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LCQ19: "Health food" product regulation

     Following is a question by the Ir Dr Hon Raymond Ho and a written reply by the Secretary for Food and Health, Dr York Chow, in the Legislative Council today (February 4):


     Regarding the regulation of the sale and labelling of health food products, will the Government inform this Council:

(a)  of the existing measures in place to ensure that the labels on the packaging of health food products truthfully indicate the ingredients of the products concerned;

(b)  of the existing regulatory measures prohibiting sellers from making exaggerated statements or misrepresentations in advertisements regarding the efficacy of health food products;

(c)  whether it will consider making it mandatory for sellers to place a warning notice of "excessive consumption may lead to undesirable side effects" on a prominent position of the packaging of health food products; if it will not, of the reasons for that; and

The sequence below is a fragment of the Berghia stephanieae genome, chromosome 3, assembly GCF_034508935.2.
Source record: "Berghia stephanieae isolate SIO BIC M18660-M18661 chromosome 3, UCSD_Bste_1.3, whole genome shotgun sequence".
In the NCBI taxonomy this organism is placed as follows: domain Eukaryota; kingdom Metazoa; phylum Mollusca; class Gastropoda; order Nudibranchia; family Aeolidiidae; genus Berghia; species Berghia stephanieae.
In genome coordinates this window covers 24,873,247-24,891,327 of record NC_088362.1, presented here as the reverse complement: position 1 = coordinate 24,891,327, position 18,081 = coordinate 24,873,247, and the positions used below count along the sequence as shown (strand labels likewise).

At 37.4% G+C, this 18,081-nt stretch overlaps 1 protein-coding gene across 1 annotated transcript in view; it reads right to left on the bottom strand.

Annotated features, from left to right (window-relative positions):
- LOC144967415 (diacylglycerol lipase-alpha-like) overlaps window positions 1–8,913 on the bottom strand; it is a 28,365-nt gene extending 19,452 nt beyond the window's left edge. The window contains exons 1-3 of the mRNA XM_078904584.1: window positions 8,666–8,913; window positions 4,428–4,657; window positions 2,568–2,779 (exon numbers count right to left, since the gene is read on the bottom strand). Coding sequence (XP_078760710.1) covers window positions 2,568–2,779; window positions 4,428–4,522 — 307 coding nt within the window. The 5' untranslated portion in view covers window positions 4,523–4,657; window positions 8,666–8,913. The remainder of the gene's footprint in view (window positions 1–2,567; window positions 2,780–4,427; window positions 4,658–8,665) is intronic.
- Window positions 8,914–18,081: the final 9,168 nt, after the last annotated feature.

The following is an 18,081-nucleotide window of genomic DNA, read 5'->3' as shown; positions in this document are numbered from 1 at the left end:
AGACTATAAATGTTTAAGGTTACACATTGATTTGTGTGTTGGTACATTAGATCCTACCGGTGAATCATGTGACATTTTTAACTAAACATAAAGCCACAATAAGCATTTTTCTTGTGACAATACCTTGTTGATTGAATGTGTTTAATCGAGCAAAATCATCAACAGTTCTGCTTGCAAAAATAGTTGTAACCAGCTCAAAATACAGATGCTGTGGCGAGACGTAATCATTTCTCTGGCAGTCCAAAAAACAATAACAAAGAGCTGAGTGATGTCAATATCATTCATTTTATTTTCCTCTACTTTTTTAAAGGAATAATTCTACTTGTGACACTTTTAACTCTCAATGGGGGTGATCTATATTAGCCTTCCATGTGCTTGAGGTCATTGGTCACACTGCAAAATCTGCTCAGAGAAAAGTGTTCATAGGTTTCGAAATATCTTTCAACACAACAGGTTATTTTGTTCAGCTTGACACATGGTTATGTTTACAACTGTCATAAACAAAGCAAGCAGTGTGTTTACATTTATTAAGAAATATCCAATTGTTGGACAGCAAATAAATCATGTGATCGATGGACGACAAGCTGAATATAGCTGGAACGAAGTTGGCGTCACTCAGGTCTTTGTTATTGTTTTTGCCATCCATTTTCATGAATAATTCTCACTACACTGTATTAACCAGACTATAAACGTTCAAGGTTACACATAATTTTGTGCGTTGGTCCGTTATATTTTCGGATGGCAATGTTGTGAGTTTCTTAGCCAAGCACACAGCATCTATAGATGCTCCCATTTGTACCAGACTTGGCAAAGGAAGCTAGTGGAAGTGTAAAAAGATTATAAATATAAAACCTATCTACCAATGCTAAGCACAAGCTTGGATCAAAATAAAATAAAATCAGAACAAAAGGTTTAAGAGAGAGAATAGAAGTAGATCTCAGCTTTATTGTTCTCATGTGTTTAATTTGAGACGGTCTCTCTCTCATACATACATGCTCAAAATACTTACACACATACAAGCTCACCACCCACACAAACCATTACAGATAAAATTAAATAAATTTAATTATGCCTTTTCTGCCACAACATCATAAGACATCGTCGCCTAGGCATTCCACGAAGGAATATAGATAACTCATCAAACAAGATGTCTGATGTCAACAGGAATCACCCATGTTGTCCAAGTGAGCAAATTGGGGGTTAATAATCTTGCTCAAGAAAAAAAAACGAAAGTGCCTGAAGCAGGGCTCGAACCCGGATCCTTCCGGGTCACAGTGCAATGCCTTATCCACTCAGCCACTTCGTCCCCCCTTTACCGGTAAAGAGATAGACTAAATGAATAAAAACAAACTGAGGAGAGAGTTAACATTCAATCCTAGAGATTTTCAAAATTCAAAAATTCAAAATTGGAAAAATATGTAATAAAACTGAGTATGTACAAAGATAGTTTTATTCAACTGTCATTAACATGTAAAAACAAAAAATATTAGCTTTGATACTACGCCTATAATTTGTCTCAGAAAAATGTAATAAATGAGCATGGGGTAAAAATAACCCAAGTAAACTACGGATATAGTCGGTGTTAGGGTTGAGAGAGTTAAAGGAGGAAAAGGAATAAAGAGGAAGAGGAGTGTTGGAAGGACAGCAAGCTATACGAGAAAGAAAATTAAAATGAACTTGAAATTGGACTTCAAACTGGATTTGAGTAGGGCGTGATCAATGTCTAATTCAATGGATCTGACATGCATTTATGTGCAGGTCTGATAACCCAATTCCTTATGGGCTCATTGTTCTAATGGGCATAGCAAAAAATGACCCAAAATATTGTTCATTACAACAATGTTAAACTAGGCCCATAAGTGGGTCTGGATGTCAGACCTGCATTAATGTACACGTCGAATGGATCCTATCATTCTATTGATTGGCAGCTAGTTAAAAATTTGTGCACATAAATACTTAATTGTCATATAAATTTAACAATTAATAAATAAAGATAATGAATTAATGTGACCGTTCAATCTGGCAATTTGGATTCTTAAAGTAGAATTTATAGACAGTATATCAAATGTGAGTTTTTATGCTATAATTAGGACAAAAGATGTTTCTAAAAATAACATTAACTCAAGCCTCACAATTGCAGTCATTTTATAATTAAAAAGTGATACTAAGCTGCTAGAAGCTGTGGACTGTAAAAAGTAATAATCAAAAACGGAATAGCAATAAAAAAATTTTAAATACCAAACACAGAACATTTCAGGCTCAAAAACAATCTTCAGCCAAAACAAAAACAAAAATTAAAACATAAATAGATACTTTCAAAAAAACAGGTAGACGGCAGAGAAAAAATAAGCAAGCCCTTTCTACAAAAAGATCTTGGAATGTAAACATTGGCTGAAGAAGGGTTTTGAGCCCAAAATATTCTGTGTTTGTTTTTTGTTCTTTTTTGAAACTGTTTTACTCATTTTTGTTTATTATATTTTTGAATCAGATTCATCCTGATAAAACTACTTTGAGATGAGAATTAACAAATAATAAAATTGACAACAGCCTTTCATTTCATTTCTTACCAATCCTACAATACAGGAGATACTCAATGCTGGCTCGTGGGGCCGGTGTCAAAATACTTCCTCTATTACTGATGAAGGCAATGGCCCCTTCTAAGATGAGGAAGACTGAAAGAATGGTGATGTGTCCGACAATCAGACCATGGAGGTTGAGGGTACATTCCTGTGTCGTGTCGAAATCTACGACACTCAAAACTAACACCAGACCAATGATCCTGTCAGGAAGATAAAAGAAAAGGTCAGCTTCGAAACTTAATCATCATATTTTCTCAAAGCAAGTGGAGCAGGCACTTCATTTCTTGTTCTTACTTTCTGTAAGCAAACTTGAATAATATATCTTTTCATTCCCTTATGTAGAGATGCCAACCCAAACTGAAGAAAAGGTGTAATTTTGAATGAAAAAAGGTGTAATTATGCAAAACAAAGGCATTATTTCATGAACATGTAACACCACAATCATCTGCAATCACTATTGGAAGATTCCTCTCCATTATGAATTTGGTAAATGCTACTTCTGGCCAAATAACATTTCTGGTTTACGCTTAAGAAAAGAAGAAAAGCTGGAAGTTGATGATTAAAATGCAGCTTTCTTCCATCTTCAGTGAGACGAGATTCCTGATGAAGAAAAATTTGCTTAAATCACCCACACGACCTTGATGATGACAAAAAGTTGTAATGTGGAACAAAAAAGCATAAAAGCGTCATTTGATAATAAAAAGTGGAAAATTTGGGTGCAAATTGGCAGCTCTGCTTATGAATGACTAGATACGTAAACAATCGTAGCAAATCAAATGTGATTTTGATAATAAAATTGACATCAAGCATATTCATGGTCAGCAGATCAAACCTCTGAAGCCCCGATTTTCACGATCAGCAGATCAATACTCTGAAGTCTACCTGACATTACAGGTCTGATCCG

(d)  whether it will step up the relevant publicity work, by broadcasting "Announcements in the Public Interest" on radio and television as well as through other media (such as the websites of government departments), to provide members of the public with information on health maintenance and things to note when consuming health food products?



(a)  There is no universally accepted definition of "health food" products.  Different terms such as dietary supplements, nutraceuticals, designed foods, functional foods and natural health products are used on different occasions to refer to similar products.  In Hong Kong, "health food" products generally sold on the market, depending on their ingredients, are regulated by the following ordinances:

(i)  "Health food" products which contain medicines are regulated under the Pharmacy and Poisons Ordinance (Cap 138).  These medicines must meet the requirements in respect of safety, quality and efficacy before they can be registered.  They should also be labelled with such particulars as ingredients, dosage and method of usage.  Inspectors of the Department of Health (DH) inspect pharmacies and medicine shops frequently to see if there are false descriptions or descriptions which are different from those approved when the products were registered.  Besides, samples of medicines and "health food" products sold on the market are taken for tests by the DH from time to time.  Actions are also taken to investigate and follow up complaints.  If the products are found to contain unregistered western medicines after investigation and testing, the DH will take legal actions and require the shops to recall their products immediately.